11 INFFER strategy Extensive input by users Make tools as simple as possible Provide training and help desk for users Readable documentation Public critiques of existing approaches Attempt to influence govt agencies to change the signals

12 Regional NRM application


14 Policy impacts Senate inquiry (2006) Recommended use of INFFER NRM Ministerial Council (2007) Endorsed new set of principles for investment in salinity Victorian Government, Biodiversity White Paper INFFER will be utilised for the next five years. Caring for our Country Influenced design of project template

15 Lessons: Use of science If you want people to use good science, the people issues are crucial Relationships Communication Most prospective users were happy with current (very poor) approach Didnt perceive that government would reward them for doing it better

16 Lessons: User capacity Lack of capacity to formally integrate disparate technical and socio-economic information for decision making Lack of expertise in economics and social science Lack of time to read things People misinterpret things easily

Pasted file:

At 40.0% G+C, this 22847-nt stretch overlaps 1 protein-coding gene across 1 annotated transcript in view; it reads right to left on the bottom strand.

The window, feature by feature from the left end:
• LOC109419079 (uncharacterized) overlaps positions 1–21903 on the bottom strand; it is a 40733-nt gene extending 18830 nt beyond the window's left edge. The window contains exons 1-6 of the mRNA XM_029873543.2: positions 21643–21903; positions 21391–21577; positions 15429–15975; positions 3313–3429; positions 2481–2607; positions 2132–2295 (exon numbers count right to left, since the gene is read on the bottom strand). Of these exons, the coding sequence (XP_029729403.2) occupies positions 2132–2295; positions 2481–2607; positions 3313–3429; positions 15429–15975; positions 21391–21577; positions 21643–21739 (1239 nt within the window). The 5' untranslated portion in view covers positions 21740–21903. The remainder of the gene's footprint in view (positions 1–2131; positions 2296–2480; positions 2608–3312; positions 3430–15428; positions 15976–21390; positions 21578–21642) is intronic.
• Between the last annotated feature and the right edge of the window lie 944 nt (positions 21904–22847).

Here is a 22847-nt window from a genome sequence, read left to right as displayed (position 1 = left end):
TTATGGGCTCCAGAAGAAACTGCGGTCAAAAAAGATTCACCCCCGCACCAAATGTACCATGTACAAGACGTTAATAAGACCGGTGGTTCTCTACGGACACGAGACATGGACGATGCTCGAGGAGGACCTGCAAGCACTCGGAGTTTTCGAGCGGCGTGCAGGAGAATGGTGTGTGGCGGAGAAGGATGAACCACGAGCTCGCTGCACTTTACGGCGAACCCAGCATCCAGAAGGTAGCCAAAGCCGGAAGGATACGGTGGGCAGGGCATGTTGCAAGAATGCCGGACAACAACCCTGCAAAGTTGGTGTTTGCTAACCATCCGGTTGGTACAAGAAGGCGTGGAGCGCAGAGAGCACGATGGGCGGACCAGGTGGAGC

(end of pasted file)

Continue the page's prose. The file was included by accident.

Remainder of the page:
17 Research versus? Impact Has taken considerable effort beyond traditional research Time commitment New skills and knowledge New networks Satisfying but very challenging to make a difference Worth it? versus? and?

18 Research versus? Impact Various benefits for my research Interesting problems and issues arise Innovation - outside whats currently in journals Better understanding of research relevance Journal papers generated Directly part of the INFFER work: 17 Related/stimulated by: 16 Reputation for useful research easier to get funding (unsolicited approaches offering $) versus? and?

19 Evidence about impact

20 Evidence of high returns Estimated rates of return to R&D are typically very high Can indicate 30%, 50%, 100% annual rate of return Credible? $1 invested at 50% over 100 years = $4E17 (a million times Australias annual GDP) Sound analyses still show good returns For both applied and basic research